The SEC’s Office of Compliance Inspections and Examinations (OCIE) recently released its 2016 Examination Priorities. The new priorities cover several areas of interest to firm managers, including liquidity control, cybersecurity, and fee evaluation.
Written by: CT Corporation
Public pension and private fund advisors will also receive closer scrutiny in the coming year, as will investment advisors who haven’t yet come under the OCIE’s examination.
OCIE Priority 1: Protecting Investors
Protecting retail investors remains a priority for the OCIE in 2016.
The group will continue its examination of SEC-registered investment advisers and broker-dealers, and their handling of investors’ retirement accounts. Their recommendations, supervision and compliance controls, and marketing and disclosure practices will be scrutinized for potential conflicts of interest.
The branch offices of SEC-registered investment advisers and broker-dealers will also go under the microscope this year. The OCIE plans to use data analytics to identify registered representatives who are potentially engaged in inappropriate trading. Investment adviser/broker-dealers that offer retail investors a variety of fee arrangements will also get a closer look to ensure their rates, recommendations and disclosures are in the best interest of the investor.
Finally, public pension advisors will be reviewed to ensure they did not receive any undisclosed gifts or entertainment, and the sales and disclosure strategies of EFTs and variable annuities will also be examined.
OCIE Priority 2: Reduce Cybersecurity & Other Market-Wide Risks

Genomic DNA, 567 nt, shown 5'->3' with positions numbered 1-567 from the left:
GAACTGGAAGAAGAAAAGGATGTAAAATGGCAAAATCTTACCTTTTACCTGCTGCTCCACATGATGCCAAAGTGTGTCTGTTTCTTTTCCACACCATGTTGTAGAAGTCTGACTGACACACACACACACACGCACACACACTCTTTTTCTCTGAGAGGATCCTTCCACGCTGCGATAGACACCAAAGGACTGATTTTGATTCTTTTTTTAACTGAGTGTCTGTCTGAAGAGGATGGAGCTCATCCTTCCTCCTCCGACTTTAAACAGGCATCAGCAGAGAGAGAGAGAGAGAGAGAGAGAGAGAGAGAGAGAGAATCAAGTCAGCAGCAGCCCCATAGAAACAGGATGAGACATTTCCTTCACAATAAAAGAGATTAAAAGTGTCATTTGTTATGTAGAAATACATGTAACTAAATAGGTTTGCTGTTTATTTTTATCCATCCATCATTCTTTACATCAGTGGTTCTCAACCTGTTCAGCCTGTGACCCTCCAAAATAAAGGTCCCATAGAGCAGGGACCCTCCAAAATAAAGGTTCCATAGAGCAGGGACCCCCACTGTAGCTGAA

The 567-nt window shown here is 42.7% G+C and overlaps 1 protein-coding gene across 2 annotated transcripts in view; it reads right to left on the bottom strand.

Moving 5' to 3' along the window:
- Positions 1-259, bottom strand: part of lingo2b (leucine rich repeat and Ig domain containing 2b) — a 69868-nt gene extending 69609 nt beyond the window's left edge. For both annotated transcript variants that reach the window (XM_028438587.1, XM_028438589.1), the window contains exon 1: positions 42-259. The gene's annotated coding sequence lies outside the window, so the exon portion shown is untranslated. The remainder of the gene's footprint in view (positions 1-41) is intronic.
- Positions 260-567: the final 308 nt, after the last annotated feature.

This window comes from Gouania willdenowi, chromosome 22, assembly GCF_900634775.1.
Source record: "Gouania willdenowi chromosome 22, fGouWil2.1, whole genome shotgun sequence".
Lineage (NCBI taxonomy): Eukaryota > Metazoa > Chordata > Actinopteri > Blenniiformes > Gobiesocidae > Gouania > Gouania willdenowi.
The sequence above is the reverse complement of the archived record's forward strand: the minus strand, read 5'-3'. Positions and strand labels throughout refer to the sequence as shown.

At the market level, cybersecurity will remain a strong focus for the OCIE, particularly firms’ compliance with and implementation of cybersecurity prevention methods.
The OCIE will also examine and review the market risk management of advisers to mutual funds, ETFs, and private funds that have exposure to potentially illiquid fixed income securities.
OCIE Priority 3: Use Analytics To Detect Illegal Activity
In the coming year, the OCIE will rely heavily on data gathered during its examinations and from regulatory filings to identify registrants they believe have elevated risk profiles.
Those with a track record of past misconduct, and the firms that currently employ them, will be scrutinized, as will broker-dealers and transfer agents whose actions indicate they may be involved in pump-and-dump schemes or market manipulation.
Data obtained from clearing brokers will also be analyzed to find firms that appear to be engaged in excessive or otherwise potentially inappropriate trading.
In an effort to prevent the funding of terrorist accounts, the OCIE will continue to investigate firms’ Anti-Money Laundering (“AML”) programs. Firms that have not filed the number of suspicious activity reports (“SARs”) that would be consistent with their business models will receive extra attention. As will those who have filed incomplete or late SARs.
The OCIE also announced that newly-registered municipal advisors and investment companies that have not yet been examined will receive closer attention in the coming months, as will the fee structures charged by private fund advisers.